As a city girl with access to almost all the basic needs and privileges and most importantly access to a good education, I looked at feminism from a very different light. I was mainly exposed to feminist activism in academic circles that debated theories on gender discrimination, violence and rights in the country. This classroom activism blurred my vision on the everyday struggles and approaches of women in urban and rural India that lived the real feminist movement. What I now realize is that there was a neglect of ‘spaces and approaches’ in different cultural contexts in mainstream feminist debates that never really got me to understand the feminist movement in entirety.
And ever since I set foot on the sands of Rajasthan and observing women live in one of the most patriarchal and misogynist societies, I am even more convinced that there are different forms of feminist approaches in rural India that rarely gets highlighted. Rajasthan is one of the most gendered states in the country. The ‘ghunghat system’ of women covering their face with a veil in front of the male members is a very common practice here. Or a woman sitting on the floor in the presence of male members is still practiced. Preference for a male child is no secret in these areas. Privileges and rights for women are taken as a strong offense in this society and many women are conditioned to believe the role and status of a woman are below all else. In such a highly gendered space, loud feminist activism is absolutely impossible as gender discrimination runs through the blood and veins of this structuralized and unbalanced male dominated society.
But in this complex societal maze of gender inequality, what goes unnoticed is ‘everyday feminism’ of the lived experiences of rural women who try to bring about a conscious change. This everyday feminism or I would like to call it the everyday feminist struggles came into my purview when I rarely seen women or girls gathered around a hand pump or near a pond. The only time was once in seven days or sometimes fifteen days when water flowed from the Bisalpur (1) taps. The most common site is that of freshwater tankers coming to the doorstep of each household for human and cattle consumption. Though the tankers are a convenient source of water especially for women and girls who have been saved from the drudgery of searching for fresh water it has come at a huge cost. For a resource that was freely available in the streams and hand pumps to now paying an amount that is almost half of the family monthly income, water has become a priced commodity increasing the rural family burden monetarily. When interacting with some of the women who participated in Manthan’s watershed initiatives in the area, what particularly struck me was how these women were determined to make fresh water easily accessible in the villages in order to reduce the dependence on the costly tankers. But what was more striking in these conversations was how these women fought different challenges to get these watersheds operational.
Through these observations and conversations, the everyday feminist struggles started ringing in my head and that is when I started rethinking the way I looked at feminism and the feminist movement. I became conscious of the rather neglected rural feminist space where stories of perseverance, self-determination and self-belief, egalitarianism, leadership and collectiveness were factors instrumental to bring a change.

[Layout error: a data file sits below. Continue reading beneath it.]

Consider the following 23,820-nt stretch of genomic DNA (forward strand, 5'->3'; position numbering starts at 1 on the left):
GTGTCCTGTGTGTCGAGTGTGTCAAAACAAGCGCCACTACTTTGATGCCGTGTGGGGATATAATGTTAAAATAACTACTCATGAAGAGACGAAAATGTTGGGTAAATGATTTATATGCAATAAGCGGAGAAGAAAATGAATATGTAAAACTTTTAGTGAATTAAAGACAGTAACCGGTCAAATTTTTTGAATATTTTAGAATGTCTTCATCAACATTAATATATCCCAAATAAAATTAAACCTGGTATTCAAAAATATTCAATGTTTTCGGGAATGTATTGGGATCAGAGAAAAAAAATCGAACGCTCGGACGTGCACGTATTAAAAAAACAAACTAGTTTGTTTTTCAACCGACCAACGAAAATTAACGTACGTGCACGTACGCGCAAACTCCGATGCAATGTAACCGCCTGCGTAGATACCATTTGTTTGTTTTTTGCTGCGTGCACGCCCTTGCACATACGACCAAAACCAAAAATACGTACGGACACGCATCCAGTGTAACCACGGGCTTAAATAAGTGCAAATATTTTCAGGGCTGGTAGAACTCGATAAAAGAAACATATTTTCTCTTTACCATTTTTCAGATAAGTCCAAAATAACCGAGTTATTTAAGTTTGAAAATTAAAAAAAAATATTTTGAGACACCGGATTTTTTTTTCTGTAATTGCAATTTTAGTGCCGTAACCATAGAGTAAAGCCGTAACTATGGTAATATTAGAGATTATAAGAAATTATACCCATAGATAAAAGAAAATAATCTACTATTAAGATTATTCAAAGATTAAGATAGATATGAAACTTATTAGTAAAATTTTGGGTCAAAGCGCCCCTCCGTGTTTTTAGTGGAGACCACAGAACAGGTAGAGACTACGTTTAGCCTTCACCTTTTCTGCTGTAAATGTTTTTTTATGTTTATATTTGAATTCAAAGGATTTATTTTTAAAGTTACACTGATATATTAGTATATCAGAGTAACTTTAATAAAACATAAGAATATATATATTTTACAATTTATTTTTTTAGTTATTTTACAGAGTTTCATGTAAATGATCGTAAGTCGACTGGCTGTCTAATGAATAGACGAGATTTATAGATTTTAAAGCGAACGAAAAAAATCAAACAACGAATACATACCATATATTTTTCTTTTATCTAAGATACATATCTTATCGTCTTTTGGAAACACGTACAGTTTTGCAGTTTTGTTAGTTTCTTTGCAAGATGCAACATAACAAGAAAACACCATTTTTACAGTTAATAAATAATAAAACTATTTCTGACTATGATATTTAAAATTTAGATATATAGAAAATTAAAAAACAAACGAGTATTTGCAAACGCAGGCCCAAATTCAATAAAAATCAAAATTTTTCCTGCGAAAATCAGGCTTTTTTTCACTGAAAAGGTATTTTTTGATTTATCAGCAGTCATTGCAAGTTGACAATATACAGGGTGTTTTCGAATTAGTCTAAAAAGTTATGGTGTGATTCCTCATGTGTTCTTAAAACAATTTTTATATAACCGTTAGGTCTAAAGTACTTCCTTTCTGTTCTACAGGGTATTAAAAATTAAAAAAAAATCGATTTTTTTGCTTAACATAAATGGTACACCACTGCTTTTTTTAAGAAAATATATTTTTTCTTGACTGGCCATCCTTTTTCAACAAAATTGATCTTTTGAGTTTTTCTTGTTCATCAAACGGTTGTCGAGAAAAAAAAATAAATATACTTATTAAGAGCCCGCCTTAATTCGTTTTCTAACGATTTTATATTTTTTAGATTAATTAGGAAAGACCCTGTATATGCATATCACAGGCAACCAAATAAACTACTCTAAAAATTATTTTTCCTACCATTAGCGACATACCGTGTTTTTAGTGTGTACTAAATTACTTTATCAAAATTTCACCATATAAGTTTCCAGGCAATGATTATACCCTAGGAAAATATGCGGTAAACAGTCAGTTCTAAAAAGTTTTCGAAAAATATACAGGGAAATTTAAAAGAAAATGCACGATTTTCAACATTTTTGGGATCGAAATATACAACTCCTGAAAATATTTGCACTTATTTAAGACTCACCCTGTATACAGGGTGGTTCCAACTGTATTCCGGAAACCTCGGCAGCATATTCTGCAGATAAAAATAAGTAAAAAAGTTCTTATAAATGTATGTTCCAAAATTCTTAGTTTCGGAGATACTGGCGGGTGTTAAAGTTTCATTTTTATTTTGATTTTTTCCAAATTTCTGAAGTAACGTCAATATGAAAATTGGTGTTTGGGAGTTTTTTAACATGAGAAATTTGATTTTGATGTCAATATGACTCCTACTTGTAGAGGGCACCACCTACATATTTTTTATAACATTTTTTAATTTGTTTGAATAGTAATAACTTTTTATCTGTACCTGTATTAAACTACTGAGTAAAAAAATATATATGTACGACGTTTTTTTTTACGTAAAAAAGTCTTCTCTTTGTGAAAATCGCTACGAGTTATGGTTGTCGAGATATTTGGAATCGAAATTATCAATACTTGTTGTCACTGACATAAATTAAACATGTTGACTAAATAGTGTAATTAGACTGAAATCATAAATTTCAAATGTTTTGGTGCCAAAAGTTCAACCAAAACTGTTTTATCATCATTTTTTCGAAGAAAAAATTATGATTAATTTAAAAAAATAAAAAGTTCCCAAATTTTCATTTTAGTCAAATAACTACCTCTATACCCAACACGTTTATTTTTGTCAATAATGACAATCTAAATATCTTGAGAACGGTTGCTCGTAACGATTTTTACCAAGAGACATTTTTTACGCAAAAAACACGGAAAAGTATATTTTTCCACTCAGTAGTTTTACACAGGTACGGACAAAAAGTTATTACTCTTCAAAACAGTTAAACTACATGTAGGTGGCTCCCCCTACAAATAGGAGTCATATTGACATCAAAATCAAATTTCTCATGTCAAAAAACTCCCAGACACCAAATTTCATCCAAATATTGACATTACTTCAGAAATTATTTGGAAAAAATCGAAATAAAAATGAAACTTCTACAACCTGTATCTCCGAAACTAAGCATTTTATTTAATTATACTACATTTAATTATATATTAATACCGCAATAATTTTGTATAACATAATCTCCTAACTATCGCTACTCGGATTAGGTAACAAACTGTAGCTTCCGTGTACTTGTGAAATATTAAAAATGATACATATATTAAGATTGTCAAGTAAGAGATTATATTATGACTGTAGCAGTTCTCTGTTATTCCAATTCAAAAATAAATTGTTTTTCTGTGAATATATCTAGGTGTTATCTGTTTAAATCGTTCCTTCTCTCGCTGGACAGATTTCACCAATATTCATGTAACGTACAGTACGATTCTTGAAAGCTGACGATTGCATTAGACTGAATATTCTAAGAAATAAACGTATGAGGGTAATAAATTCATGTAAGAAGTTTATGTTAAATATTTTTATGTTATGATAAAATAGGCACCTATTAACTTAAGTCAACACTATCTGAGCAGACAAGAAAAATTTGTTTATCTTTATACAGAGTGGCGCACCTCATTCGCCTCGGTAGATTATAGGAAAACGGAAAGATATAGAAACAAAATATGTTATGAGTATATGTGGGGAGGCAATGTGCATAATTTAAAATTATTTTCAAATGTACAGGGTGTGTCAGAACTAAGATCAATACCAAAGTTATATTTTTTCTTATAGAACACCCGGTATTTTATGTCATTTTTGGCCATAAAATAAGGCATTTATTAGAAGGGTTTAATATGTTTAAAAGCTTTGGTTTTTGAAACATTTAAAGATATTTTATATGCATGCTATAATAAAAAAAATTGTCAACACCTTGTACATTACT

That is when I started thinking about the ‘Women of the Watershed’ and how some of their exemplary acts of everyday feminist struggles have been crucial in our understanding of not only resource conservation but also discussions on feminism. These values are what women in these rural spaces believe and strive to achieve to bring about a change. I realised that diverse cultural backgrounds make women approach feminism through a different lens that goes unnoticed in the larger feminist movement. Though many of us perceive the rural space to be silent on feminism in the modern age is it not always true. The rural feminist movement is maneuvered very differently to navigate a specific cultural context. And that is when I decided to document the stories of women who are actively part of the everyday feminist struggles and contribute to the feminist movement at large.
The following are stories from five watershed sites, where specific women have come to the forefront challenging all odds to make some of these development initiatives possible. These women have inspired me to write about these neglected everyday feminist stories and bring in a more practical discussion to the entire feminist debate.
1. Perseverance for change
A firebrand of the village Jajota, this lady will give any modern day feminist a run for their money. Whenever, I meet Gangama there is some kind of inspiration that transcends through me. She along with her band of 20 knights (the local village women) are determined to bring a change be it banning female foeticide, girl education gender equality, village cleanliness and conflict resolution. While making chai (tea) for my colleagues and me she tells me the story of the watershed.
In the initial stages of the project, not a single person in the village believed in the watershed or in Manthan. So Gangama led a group of eight women from the village and started digging the site. After the initial payment, and seeing the perseverance of these women to bring about change, slowly other villagers came to site and in the end 150 villagers worked collectively to complete project. Gangama describes with such great passion how someone at her age (she is around 65 years old) was able to carry mounds of mud and climb slopes of the watershed to get the project smoothly running. She promptly tells me the length, breadth and height of the watershed that she dug everyday and how she would go to the bank every week to withdraw money from the bank (which is 8 km away from her village) and pay the labourers. She was the project manager and director of the projector. Though Gnagama has never been to school (she jokingly states that she has completed her B.ED when I asked her about her educational background), she stated that one doesn’t need an education to get such feats completed, but a small amount of perseverance to revive the dying wells in the area. While we are about to leave, she invites me for the International Women’s Day 2017 celebrations in the district. Gangama has been passionate about social change especially women related issues. Her perseverance for change (though it is a slow and gradual) and her everyday feminism not only in relation to the watershed but in overall village development is surely a good sign for gender equality in the area.
2. Self-Determination and Self-Belief for change